- Associated Press - Tuesday, November 30, 2010

ROME (AP) - Deftly mixing comedy with tragedy, director Mario Monicelli laid bare Italy’s flaws and sins for a half-century on the screen.

In his final script of his own life, he chose a dramatic ending: Plunging off the fifth-floor balcony of a Rome hospital Monday night where he had been admitted several days earlier.

Monicelli, 95, is being mourned as the last great master in a generation of Italian comic film directors who satirized society, along with Dino Risi and Pietro Germi.

“He will be remembered by millions of Italians for the way he moved them, for how he made them laugh and reflect,” President Giorgio Napolitano said Tuesday in one of many messages of condolences mourning the Oscar-nominated director.

Monicelli was being treated for prostate cancer at the San Giovanni hospital when he leapt to his death, landing near its emergency room entrance to the shock of many patients and relatives waiting at one of Rome’s busiest hospitals.

Carlo Verdone, one of Italy’s most popular comic actors, told Corriere della Sera that Monicelli recently was quite depressed and increasingly closed into himself. “Perhaps he couldn’t stand old age any more,” he said in an interview published Tuesday.

Monicelli helped make Italian comedy famous worldwide with such movies as “Big Deal on Madonna Street” and “The Great War.” He directed some of the finest Italian actors, from Marcello Mastroianni to Alberto Sordi.

Whether set in the Middle Ages, World Wars or modern times, Monicelli’s characters captured the best and the worst of Italians, embodying ignorance, cowardice, generosity and courage in unequal doses. In his most accomplished works, he could effortlessly elicit laughs while touching on serious, even dramatic themes.

“A comedy that is ironic, sometimes bitter, in some cases even dramatic, tragic: This is what Italian comedy is,” Monicelli once said.

“Big Deal on Madonna Street,” the black-and-white classic released in 1958, describes the adventures of a few poor devils organizing a big-time heist that ends up going awry. The movie stars Vittorio Gassman, Mastroianni, Claudia Cardinale and Italian comic icon Toto. A remake of the movie, “Welcome to Collinwood,” starring William H. Macy and George Clooney, was made in 2002.

Monicelli’s 1959 movie “The Great War” tells the tragicomical story of two young Italians _ played by Gassman and Sordi _ who try to avoid going to the front during World War I.

The film, by some considered Monicelli’s finest work and the best Italian comedy of all, was nominated for an Oscar for best foreign language movie and won Monicelli a Golden Lion at the Venice Film Festival.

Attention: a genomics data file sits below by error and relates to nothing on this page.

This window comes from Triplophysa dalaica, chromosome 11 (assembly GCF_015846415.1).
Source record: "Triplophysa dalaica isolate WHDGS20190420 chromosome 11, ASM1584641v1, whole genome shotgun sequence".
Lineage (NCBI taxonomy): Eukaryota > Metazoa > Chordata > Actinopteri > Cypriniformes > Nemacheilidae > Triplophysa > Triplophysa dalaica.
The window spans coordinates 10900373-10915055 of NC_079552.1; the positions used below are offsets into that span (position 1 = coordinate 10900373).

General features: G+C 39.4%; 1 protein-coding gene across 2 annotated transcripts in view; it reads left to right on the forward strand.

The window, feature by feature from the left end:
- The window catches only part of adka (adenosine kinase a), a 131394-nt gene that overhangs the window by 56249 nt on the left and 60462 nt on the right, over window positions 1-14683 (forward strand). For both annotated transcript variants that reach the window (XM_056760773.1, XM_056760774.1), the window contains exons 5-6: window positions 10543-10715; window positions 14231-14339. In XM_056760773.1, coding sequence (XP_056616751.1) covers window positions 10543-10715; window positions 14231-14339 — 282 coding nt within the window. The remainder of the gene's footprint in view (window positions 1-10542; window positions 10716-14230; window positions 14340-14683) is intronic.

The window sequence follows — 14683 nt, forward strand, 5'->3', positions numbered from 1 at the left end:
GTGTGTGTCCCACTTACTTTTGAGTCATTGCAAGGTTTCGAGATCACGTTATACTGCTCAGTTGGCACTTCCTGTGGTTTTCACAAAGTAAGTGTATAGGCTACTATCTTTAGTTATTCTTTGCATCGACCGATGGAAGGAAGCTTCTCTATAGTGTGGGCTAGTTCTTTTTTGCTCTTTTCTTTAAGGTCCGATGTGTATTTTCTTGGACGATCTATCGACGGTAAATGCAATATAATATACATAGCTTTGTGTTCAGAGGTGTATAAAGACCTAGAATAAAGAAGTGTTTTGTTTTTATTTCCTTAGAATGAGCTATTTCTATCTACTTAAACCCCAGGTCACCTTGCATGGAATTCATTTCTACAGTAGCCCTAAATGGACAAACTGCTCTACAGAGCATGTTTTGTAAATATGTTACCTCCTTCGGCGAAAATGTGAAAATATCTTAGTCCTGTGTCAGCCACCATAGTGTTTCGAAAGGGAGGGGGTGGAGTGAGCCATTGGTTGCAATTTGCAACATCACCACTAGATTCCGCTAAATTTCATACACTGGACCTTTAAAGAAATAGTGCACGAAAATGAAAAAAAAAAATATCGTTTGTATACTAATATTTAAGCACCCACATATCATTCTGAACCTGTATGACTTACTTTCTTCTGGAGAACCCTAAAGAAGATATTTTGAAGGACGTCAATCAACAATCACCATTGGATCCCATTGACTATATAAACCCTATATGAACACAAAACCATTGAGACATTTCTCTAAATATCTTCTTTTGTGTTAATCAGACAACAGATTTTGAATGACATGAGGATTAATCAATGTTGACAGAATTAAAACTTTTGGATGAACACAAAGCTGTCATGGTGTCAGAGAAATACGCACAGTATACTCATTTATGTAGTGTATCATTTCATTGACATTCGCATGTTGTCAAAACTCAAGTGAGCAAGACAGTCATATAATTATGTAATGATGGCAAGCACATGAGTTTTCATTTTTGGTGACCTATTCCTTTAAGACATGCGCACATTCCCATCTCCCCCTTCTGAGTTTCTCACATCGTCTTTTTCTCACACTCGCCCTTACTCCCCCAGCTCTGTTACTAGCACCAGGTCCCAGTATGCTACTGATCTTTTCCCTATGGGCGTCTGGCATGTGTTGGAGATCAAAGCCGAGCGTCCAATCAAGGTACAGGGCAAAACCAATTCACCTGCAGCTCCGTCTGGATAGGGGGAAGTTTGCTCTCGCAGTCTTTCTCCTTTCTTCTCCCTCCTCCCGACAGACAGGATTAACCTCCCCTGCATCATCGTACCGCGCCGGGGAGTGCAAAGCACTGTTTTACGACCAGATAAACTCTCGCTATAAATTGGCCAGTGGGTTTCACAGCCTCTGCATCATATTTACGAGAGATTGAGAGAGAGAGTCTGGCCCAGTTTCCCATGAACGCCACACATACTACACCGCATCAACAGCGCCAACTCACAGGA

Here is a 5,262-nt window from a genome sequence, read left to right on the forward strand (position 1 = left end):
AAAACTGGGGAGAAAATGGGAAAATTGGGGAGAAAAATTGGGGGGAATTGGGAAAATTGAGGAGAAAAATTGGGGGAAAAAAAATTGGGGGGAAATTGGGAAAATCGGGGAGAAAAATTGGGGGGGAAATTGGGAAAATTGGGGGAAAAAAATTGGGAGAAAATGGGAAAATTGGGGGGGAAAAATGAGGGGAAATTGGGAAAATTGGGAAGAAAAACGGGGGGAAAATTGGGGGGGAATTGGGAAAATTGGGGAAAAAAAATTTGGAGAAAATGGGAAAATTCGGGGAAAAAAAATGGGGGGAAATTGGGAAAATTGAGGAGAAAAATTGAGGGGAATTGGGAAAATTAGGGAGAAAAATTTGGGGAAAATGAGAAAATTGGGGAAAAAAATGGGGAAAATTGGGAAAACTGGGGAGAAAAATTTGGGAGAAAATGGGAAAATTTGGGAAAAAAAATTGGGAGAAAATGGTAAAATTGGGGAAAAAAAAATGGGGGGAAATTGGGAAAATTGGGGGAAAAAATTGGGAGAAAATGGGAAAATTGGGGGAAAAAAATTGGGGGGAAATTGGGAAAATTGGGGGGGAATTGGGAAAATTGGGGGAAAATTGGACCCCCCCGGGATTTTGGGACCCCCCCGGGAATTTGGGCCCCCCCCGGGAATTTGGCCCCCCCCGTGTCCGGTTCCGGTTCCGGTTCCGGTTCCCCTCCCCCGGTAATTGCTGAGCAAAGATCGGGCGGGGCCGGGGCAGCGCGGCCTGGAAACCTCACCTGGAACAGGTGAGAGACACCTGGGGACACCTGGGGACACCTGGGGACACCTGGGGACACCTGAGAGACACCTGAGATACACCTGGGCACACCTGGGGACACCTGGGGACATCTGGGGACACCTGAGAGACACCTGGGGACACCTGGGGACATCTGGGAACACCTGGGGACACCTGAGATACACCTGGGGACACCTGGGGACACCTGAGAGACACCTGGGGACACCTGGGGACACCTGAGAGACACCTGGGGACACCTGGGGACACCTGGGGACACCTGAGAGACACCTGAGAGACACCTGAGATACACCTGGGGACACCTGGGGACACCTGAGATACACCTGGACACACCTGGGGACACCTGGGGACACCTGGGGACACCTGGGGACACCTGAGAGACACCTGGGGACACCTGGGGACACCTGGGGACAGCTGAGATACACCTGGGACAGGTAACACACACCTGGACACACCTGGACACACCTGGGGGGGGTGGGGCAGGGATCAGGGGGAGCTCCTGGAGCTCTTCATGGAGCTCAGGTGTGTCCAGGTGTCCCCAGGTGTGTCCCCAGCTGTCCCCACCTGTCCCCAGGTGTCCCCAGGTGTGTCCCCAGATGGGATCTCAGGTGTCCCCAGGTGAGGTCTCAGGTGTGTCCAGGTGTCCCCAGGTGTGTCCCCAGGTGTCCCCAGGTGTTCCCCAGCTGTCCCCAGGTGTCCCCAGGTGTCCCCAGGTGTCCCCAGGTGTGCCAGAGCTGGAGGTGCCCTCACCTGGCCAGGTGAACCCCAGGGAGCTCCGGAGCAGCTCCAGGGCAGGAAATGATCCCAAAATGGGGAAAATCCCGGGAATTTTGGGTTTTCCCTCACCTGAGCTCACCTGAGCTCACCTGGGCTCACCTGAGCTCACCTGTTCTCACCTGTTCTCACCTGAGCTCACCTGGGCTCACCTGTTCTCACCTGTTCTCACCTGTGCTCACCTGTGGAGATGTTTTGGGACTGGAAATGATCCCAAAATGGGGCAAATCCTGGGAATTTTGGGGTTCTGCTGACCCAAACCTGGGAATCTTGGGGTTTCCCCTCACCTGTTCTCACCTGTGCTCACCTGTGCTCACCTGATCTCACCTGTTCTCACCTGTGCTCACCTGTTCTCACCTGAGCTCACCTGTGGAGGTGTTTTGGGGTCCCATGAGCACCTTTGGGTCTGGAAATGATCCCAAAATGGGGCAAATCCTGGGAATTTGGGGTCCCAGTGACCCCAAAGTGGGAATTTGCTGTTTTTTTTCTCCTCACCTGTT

“This movie contaminates historical tragedy with the classic motifs of Italian comedy, thus desecrating a topic _ World War I massacres _ that was still taboo for national cinema,” said Italian critic Paolo Mereghetti.

Almost 50 years after “The Great War,” Monicelli returned to the theme of conflict in 2006 with his last movie, “Le Rose nel Deserto” (“Desert Roses”), about the lives of Italian soldiers stationed in Libya during World War II.

“Without these elements _ hunger, death, disease, misery _ we couldn’t make people laugh in Italy,” the director once said.

Monicelli was born in Viareggio, a seaside town in Tuscany, on May 15, 1915.

His first notable work came in the late 1940s when he co-directed Toto in a number of successful movies, including the bittersweet “Guardie e Ladri” (known as “Cops and Robbers”) in 1951.

The 1963 movie “I Compagni” (“The Organizer”), starring Mastroianni as a professor stirring up unionism in industrial northern Italy, won Monicelli, who also co-wrote the film, an Oscar nomination for best original screenplay.

Another Academy Award nomination for best foreign language movie came for “La Ragazza con la Pistola” (known as “Girl with a Pistol”), released five years later and starring Monica Vitti as a Sicilian girl traveling to swinging London to kill her unfaithful lover.

Over the course of a career that spanned five decades and over 60 films, Monicelli collected some huge hits.

“L’Armata Brancaleone” (“For Love and Gold”), released in 1966, follows the adventures of an unlikely group of men in the Middle Ages led by a pompous knight played by Gassman in one of his most famous roles.

In the mid-1970s, “Amici Miei” (known as “My Friends”) again highlights Monicelli’s skills in mixing humor and bitterness in a tale of middle-aged friends who spend their lives organizing sophisticated pranks as a way to deal with failure, loneliness and the prospect of death.

Years later, another critically acclaimed and hugely successful movie, “Il Marchese del Grillo,” depicted the life of a decadent aristocrat in 19th-century Rome.

Monicelli looked at female friendship in a movie about the role of women in today’s family and society, “Speriamo Che Sia Femmina” (“Let’s Hope It’s a Girl”), with an all-star cast including Catherine Deneuve, Liv Ullman and Stefania Sandrelli.

Referring to the director’s suicide, Sandrelli told the Italian news agency ANSA that “knowing Mario, this was for him an extreme gesture of freedom, of anti-conformism.” Italian newspapers said Monicelli’s own father had committed suicide decades before.

News reports said Monicelli had been in and out of the hospital for years for prostate cancer. Earlier reports said he was being treated for pancreatic problems.

Relatives said they would hold a wake Wednesday in the Rome neighborhood where Monicelli lived so residents could pay their respects, but there would be no funeral.



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